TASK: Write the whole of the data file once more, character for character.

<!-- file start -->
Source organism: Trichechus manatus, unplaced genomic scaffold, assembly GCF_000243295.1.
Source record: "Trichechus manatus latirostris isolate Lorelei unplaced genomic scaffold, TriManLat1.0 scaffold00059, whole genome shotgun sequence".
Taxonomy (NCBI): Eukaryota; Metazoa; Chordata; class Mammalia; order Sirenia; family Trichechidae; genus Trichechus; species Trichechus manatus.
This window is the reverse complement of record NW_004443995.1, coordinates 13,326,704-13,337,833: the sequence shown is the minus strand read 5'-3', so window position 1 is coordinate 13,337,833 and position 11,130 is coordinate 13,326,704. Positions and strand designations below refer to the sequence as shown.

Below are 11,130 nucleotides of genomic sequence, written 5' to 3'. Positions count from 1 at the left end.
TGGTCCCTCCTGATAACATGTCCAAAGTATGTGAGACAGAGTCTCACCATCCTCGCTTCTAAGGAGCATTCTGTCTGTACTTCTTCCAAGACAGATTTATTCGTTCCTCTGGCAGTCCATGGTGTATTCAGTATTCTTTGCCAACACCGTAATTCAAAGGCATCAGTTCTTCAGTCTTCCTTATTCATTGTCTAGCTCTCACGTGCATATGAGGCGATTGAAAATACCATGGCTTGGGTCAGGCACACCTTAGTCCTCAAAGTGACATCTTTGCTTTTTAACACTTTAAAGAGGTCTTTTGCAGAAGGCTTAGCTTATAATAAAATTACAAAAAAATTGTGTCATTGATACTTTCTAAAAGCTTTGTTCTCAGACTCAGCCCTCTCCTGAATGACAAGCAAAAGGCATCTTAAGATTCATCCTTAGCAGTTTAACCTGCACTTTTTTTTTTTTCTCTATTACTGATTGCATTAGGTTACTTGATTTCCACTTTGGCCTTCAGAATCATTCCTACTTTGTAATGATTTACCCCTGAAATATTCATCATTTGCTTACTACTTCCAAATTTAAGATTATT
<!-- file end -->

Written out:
Source organism: Trichechus manatus, unplaced genomic scaffold, assembly GCF_000243295.1.
Source record: "Trichechus manatus latirostris isolate Lorelei unplaced genomic scaffold, TriManLat1.0 scaffold00059, whole genome shotgun sequence".
Taxonomy (NCBI): Eukaryota; Metazoa; Chordata; class Mammalia; order Sirenia; family Trichechidae; genus Trichechus; species Trichechus manatus.
This window is the reverse complement of record NW_004443995.1, coordinates 13,326,704-13,337,833: the sequence shown is the minus strand read 5'-3', so window position 1 is coordinate 13,337,833 and position 11,130 is coordinate 13,326,704. Positions and strand designations below refer to the sequence as shown.

Below are 11,130 nucleotides of genomic sequence, written 5' to 3'. Positions count from 1 at the left end.
TGGTCCCTCCTGATAACATGTCCAAAGTATGTGAGACAGAGTCTCACCATCCTCGCTTCTAAGGAGCATTCTGTCTGTACTTCTTCCAAGACAGATTTATTCGTTCCTCTGGCAGTCCATGGTGTATTCAGTATTCTTTGCCAACACCGTAATTCAAAGGCATCAGTTCTTCAGTCTTCCTTATTCATTGTCTAGCTCTCACGTGCATATGAGGCGATTGAAAATACCATGGCTTGGGTCAGGCACACCTTAGTCCTCAAAGTGACATCTTTGCTTTTTAACACTTTAAAGAGGTCTTTTGCAGAAGGCTTAGCTTATAATAAAATTACAAAAAAATTGTGTCATTGATACTTTCTAAAAGCTTTGTTCTCAGACTCAGCCCTCTCCTGAATGACAAGCAAAAGGCATCTTAAGATTCATCCTTAGCAGTTTAACCTGCACTTTTTTTTTTTTCTCTATTACTGATTGCATTAGGTTACTTGATTTCCACTTTGGCCTTCAGAATCATTCCTACTTTGTAATGATTTACCCCTGAAATATTCATCATTTGCTTACTACTTCCAAATTTAAGATTATT